By: Kevin L. Nichols [October 31, 2016] OAKLAND, Ca. Since the extinction of Affirmative Action, Black and Brown students now rely on tech companies to diversify themselves either for business reasons or for overall goodwill. The “diversification” process often looks like sending recruiters to (or recruiting from online) top tier Ivy League or prestigious predominately White colleges and universities such as Harvard, Yale, Stanford, MIT, or Berkeley to seek out diverse talent. Lately, since many tech companies have produced their dismal diversity numbers, they have started recruiting at the top tier Historically Black Colleges and Universities (“HBCUs”) such as Morehouse, Spellman, and Howard, but it usually ends there. Attending these schools allow those students not only access to the best instruction and resources, but they also have an irreplaceable intangible advantage that cannot be denied, access to an impeccable network of classmates, alums, and connections. What happens to the Black and Brown students at non-top tired colleges and universities that want to work in the tech industry? Not only do they have to bust their butts to get the best grades that they can and develop a strong support system to help them stay in school, but they also must master the art of networking. Networking is an essential skill that is rarely, if ever, taught to Black and Brown students. Many people take networking for granted as if students will develop this skill through telepathy or osmosis. This is not the case. Networking stems from self-confidence, security, and an extroverted comfortability that many of our students do not possess, especially in subject matters such as science, technology, engineering, and math (“STEM”). Therefore, we must focus on developing these skills in a concerted way. This is one reason why The Social Engineering Project, Inc. (“TSEP”) is so important. Although there is a greater emphasis on technology and encouraging Black and Brown students to learn coding, the other letters in STEM often get neglected, i.e. science, engineering, and math. TSEP focuses on science, mathematics, engineering, physics, chemistry, and writing as the underlying fabric of students’ education. We reinforce this knowledge that they should already be receiving in their current schools. What they will not get in regular school is how to develop the confidence they need to meet new people, tactics and training on how to connect with people in a professional manner, how to follow-up after meeting people, how to develop their personal and professional brand, and how to actively do their part in the networking continuum.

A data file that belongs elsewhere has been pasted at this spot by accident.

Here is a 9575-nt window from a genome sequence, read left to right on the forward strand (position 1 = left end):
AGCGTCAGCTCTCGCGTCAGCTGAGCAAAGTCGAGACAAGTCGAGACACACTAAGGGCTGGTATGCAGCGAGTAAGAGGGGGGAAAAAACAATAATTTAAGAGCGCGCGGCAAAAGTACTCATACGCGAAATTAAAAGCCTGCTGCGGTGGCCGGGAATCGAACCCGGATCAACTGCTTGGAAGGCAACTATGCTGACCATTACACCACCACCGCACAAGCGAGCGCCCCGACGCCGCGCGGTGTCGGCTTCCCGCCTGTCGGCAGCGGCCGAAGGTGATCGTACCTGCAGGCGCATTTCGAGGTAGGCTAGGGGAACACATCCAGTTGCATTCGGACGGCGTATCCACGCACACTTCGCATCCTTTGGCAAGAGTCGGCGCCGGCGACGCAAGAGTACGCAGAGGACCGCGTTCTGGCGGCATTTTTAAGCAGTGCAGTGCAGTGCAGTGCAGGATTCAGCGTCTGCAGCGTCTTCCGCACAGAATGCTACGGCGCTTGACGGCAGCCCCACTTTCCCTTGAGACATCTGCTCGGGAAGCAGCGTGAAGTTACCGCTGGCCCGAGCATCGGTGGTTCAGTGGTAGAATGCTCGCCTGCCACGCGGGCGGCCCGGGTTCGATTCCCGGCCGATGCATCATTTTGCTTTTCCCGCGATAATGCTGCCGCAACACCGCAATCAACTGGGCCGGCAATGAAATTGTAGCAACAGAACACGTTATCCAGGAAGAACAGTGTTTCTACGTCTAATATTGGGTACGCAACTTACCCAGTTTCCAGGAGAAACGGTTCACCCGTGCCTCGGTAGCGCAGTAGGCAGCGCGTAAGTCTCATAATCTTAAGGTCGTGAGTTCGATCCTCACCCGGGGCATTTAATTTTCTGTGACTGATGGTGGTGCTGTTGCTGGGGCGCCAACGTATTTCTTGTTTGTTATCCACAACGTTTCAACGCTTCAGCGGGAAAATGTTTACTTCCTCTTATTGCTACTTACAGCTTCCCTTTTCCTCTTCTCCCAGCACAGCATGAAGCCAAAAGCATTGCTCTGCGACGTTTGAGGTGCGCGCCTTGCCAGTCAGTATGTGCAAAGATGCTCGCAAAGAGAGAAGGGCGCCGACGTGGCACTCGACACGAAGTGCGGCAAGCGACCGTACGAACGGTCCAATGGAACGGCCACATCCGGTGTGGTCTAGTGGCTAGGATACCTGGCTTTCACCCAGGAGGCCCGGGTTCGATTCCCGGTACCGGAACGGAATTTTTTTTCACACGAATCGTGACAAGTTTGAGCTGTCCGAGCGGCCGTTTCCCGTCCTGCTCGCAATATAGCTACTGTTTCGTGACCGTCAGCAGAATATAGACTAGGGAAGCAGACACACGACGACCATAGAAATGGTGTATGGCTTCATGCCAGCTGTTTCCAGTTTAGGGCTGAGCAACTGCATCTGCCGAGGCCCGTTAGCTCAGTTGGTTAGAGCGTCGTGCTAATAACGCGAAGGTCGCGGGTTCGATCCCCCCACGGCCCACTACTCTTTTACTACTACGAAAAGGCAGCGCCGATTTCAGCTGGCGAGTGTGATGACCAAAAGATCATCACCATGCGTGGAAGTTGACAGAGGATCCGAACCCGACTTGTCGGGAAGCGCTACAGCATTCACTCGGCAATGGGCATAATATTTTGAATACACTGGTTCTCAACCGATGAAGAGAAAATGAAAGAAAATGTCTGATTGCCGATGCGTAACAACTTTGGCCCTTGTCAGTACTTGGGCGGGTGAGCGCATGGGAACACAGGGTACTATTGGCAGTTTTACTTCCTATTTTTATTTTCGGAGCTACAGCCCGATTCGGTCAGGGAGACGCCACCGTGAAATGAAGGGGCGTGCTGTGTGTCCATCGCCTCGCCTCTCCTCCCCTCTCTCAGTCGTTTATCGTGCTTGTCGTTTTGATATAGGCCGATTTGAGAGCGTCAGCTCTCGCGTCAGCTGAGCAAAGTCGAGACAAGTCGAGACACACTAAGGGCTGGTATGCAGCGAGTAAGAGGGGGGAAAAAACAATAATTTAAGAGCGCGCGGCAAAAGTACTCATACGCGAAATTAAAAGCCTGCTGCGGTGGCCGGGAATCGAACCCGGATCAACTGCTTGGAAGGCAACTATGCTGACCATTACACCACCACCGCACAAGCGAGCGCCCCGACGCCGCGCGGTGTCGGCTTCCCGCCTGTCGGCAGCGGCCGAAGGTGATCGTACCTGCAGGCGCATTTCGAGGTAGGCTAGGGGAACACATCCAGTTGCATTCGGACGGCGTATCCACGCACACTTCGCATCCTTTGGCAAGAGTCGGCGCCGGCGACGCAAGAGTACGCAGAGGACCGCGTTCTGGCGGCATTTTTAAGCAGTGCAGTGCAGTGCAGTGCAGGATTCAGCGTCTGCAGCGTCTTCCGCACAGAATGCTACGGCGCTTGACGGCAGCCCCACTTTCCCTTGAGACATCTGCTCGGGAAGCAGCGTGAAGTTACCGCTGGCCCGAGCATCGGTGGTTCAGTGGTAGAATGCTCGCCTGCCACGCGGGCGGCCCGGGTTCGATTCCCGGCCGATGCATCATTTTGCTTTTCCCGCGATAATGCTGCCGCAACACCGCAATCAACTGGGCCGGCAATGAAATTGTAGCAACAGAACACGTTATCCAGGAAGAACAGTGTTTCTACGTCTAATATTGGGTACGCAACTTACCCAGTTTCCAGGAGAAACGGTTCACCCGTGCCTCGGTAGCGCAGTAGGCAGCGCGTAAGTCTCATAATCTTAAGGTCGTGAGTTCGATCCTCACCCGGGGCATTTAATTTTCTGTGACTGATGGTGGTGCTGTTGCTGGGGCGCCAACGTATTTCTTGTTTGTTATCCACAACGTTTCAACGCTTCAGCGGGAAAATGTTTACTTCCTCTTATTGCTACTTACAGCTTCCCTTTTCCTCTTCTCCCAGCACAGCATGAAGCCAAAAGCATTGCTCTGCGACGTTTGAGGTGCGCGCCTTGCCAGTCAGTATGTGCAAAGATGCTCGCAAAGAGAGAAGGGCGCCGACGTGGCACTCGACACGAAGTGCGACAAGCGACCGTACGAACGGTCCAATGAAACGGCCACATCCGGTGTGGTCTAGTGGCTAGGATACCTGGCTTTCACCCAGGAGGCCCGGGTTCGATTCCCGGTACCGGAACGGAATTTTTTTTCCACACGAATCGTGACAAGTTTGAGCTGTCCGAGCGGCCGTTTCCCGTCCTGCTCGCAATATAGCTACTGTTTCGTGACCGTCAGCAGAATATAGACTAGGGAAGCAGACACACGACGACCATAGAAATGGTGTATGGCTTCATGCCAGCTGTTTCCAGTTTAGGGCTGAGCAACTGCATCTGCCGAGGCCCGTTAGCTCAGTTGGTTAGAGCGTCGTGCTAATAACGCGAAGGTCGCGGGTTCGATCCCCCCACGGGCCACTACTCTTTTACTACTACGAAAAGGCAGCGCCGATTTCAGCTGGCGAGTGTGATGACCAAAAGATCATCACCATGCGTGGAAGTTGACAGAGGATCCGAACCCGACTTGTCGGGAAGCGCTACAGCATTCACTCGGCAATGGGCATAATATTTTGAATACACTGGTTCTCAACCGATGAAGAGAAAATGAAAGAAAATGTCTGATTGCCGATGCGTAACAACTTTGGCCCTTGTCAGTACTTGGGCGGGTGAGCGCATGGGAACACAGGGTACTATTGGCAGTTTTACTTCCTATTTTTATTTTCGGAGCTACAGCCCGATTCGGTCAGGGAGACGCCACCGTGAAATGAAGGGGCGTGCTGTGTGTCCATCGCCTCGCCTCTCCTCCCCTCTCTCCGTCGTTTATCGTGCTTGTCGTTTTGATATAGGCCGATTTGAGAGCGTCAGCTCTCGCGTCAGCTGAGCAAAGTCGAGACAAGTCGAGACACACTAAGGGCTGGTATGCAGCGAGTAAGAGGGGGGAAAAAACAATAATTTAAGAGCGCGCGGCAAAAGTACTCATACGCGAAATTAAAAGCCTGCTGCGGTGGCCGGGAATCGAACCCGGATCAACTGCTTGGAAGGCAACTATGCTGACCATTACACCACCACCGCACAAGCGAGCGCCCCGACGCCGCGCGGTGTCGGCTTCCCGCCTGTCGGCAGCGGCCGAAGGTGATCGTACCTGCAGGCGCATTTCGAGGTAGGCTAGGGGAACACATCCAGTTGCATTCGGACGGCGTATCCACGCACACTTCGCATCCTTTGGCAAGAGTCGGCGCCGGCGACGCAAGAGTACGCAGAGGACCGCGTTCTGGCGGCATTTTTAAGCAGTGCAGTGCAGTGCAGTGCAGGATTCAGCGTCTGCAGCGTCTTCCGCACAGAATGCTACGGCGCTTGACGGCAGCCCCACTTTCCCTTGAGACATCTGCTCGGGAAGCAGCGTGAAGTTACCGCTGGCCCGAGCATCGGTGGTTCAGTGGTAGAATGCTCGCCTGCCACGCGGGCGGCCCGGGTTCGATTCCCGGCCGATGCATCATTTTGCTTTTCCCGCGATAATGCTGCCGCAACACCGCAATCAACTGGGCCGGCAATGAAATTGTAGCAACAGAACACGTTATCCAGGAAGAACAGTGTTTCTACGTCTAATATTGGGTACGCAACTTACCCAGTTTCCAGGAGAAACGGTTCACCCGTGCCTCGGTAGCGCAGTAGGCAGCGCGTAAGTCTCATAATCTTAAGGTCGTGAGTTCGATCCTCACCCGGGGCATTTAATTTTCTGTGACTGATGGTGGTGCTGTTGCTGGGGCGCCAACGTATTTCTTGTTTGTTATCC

Often you might hear the phrase, “Your network is your net worth”. It could not be more true than today. In the startup world, you cannot even speak to investors or venture capitalists without mutual connections and introductions, thus Black and Brown entrepreneurs are at a disadvantage from the outset. Thus, we need to teach our young people the intangible skills of networking, in addition to being excellent students, so that they may be successful in the tech industry. Please support The Social Engineering Project, Inc. as we instill this knowledge in our youth!
Kevin L. Nichols is an entrepreneur, a legal technology, diversity, social media, and political consultant who resides in the Bay Area. He is a passionate community organizer and activist. Kevin is affectionately known as The Social Politician™ and The Social Engineer™ who is engineering a better life for the next generation, socially. For more information, please visit http://bit.ly/KLNport.